Why do they bark? Some barking is meant to communicate, ‘I’m all alone, come find me!’ Plainly said, barking is something to DO all day while the owner is gone and it is a self-reinforcing behavior, meaning dogs get something from it whether or not the owner is there to reward it. And when dogs bark at pedestrians and trucks to protect territory, it works. The person, car or dog moves on, and the dogs thinks their strategy (barking) worked and are more likely to bark again when faced with the same situation.
How long is too long to leave a dog in a yard? The answer to this question really varies depending on a lot of factors: age, lifestyle of dog and guardian (particularly the physical and mental activity and interaction the dog enjoys on a day to day basis), breed, security of yard, proximity to neighbors, dog’s preference, weather, and on and on! Personally, I do not leave my dogs in the yard unattended for any amount of time and don’t like to see others do it.
Can you train a dog out of barking when left alone? It’s tough to train a dog not to bark when the owner is absent without using something nasty and not recommended, such as a shock or citronella collar. The best way to eliminate barking is to provide other outlets for your dog including "work for food" toys, such as a Kong or Busy Buddy. Exercise is always going to help. Tired dogs aren’t barking, digging, chewing, etc. Mental exercise will help as well, including basic training, tricks, agility and other dog sports. If you have a big barking problem, I would vote for leaving the dog indoors when alone, in a crate with a busy toy and the radio on. If the dog needs a mid-day potty break, come home at lunch or hire a dog walker.
Oh, and don’t ever reward barking by giving attention (even yelling “NO!” is attention). Ignore the barking until it ceases for at least five seconds before letting your dog indoors or going out to interact with him. If the barking doesn’t stop, make a noise by stomping your feet or knocking on a window. Then, you’ll get your few seconds of quiet, which you can reward.
Why can’t we all get along?—The message behind this joyful song
The economy? Foreign policy? Urgent matters, but they could wait. Speaking directly to his young daughters, Barack Obama discussed another topic early in his landmark election-night acceptance speech: “I love you both so much, and you have earned the new puppy that’s coming with us to the White House.”
The announcement is sure to have elated Malia, 10, and Sasha, 7, who, as the nation knows, have long lobbied their parents for a dog. Obama, the first black man elected president of the United States, and his wife Michelle, recently revealed that the “First Puppy” will join the First Family once they’ve settled into the storied residence at 1600 Pennsylvania Avenue in Washington, D.C.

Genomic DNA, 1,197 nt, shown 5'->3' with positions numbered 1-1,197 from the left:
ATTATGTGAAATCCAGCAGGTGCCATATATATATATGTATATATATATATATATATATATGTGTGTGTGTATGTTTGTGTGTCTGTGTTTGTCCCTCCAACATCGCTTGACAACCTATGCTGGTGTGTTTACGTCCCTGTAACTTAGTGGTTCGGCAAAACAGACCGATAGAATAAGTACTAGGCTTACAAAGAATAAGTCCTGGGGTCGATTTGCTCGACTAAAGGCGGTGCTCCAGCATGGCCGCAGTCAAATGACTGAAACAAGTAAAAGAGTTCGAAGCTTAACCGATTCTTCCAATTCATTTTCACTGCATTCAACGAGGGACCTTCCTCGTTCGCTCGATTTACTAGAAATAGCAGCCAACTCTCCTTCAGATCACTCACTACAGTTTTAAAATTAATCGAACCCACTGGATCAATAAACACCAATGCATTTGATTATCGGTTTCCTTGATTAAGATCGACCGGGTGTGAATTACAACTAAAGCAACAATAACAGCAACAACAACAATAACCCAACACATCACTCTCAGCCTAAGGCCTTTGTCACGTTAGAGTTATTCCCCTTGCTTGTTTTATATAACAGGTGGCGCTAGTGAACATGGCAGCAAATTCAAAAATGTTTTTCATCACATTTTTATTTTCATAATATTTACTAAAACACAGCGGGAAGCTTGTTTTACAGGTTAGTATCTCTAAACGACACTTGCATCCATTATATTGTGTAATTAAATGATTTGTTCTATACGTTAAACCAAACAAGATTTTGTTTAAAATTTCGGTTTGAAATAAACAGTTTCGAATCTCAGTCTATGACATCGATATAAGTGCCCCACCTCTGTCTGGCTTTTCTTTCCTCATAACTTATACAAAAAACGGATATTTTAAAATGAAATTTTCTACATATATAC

Uplifting news for dog aficionados across the political spectrum, revelations about the forthcoming canine addition to the Obama family hold special resonance for Bernard LaFayette, Jr. A distinguished scholar-in-residence at the Candler School of Theology at Emory University in Atlanta, LaFayette is also the co-writer of a famed civil rights anthem, “Dog Dog.”
Available on the 1990 release Sing for Freedom: The Story of the Civil Rights Movement Through Its Songs by Smithsonian Folkways Recordings, the tune (also known as “My Dog Loves Your Dog”) features these lyrics:
My dog a love a your dog and your dog a love a my dog
As for the song’s pedigree, LaFayette, 68, explains, “I was raised in Florida during segregation. There was this white family and my family, and we both had dogs. It didn’t make any sense to me that we kids couldn’t play together when all the dogs would just rip and run and get along fine.”
Determined to help improve race relations, LaFayette later became active in the civil rights movement. He recalls that he was in the thick of organizing a student protest in Nashville when childhood memories inspired him to compose, with a friend, the music and lyrics for “Dog Dog.”
“I’d been a tenor in various church and street-corner choirs,” he says. “So, the song just seemed to evolve naturally out of the spirit of the times. Music was a major mobilizing force for civil rights activists. ‘Dog Dog’ was always well-received because it takes a child’s perspective and points out the silliness of discrimination in a humorous way.”